I’ve come to realize that my world is pretty different from the world experienced by many others. For example, I have the freedom to set my schedule. I pretty much come and go as I please and lately I’ve decided to stay out of the office until 10 or 11 each day.
Pretty nice, huh? The other half of that is that I still work 12 hours a day. There are always blogs like this to, plans to make, books to ready and study and a myriad of other things that go into running a business.
My world is different in how I look at the automation industry. In one of the ways I look at it there are only two classes of devices; messaging devices and I/O devices.
I/O devices, of course, are the work horse devices of EtherNet/IP. EtherNet/IP I/O devices, officially called EtherNet/IP I/O Adapters, are the sensors and actuators of the factory floor. They gather inputs from the field, condition them and send them to a Scanner device. If you have an I/O device and need to get your I/O device on EtherNet/IP, we’ve been successfully donning that now for about 12 years. It can take as little as a few hours but that’s not what I want to talk about today.
Today, I’d like to talk about those Messaging Devices. So, what are Messaging Devices and why would you want Messaging Devices on EtherNet/IP.
In my terminology Messaging Devices are any device that produces data at an intermittent rate greater than 3, 4 or 500 ms. In that definition, barcode devices, scales, RFID devices are all messaging devices.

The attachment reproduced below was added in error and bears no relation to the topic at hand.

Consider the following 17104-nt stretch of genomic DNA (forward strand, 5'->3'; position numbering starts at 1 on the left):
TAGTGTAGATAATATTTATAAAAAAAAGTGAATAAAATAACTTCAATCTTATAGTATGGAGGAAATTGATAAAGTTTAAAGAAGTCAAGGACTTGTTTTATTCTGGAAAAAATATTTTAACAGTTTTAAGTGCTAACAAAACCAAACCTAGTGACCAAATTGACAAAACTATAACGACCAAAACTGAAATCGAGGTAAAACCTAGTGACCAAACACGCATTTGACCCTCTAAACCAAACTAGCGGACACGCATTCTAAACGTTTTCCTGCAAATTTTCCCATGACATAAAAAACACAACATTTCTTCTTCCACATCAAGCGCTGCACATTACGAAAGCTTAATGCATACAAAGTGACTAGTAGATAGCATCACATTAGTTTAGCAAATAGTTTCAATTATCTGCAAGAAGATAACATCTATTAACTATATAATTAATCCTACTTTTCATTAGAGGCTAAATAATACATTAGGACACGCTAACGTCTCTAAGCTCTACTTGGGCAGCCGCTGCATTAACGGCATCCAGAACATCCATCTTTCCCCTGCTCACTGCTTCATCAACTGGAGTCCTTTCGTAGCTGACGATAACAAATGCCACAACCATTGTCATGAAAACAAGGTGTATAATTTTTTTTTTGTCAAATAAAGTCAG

Now scales are interesting. You could have a scale in continuous mode where you want it to deliver it’s current value continuously. In that scenario, you have a EtherNet/IP Scale that is just like an I/O Adapter. In fact, I would configure it as an I/O Adapter on EtherNet/IP.
But if your scale delivered it’s current weight every 2 seconds when the conveyor places a product on it, then it’s a messaging device. In fact, when we do scale applications we make them into dual EtherNet/IP devices able to act either as a messaging device or as an I/O device.
So what’s a messaging device on EtherNet/IP?
Well, the RTA approach is a little different than what many other EtherNet/IP implementers do. We make messaging devices as EtherNet/IP Client devices that are able to open connections to PLCs and other controllers and initiate messages.
Because they can open the connection and issues messages, our EtherNet/IP devices don’t monopolize the Ethernet bus. They only send messages when data is available.
An EtherNet/IP Barcode reader sends its barcode only when a barcode is available. An EtherNet/IP RFID device sends tag data to the controller only after reading a tag. And an EtherNet/IP Scale sends its scale data either when it is read or continuously.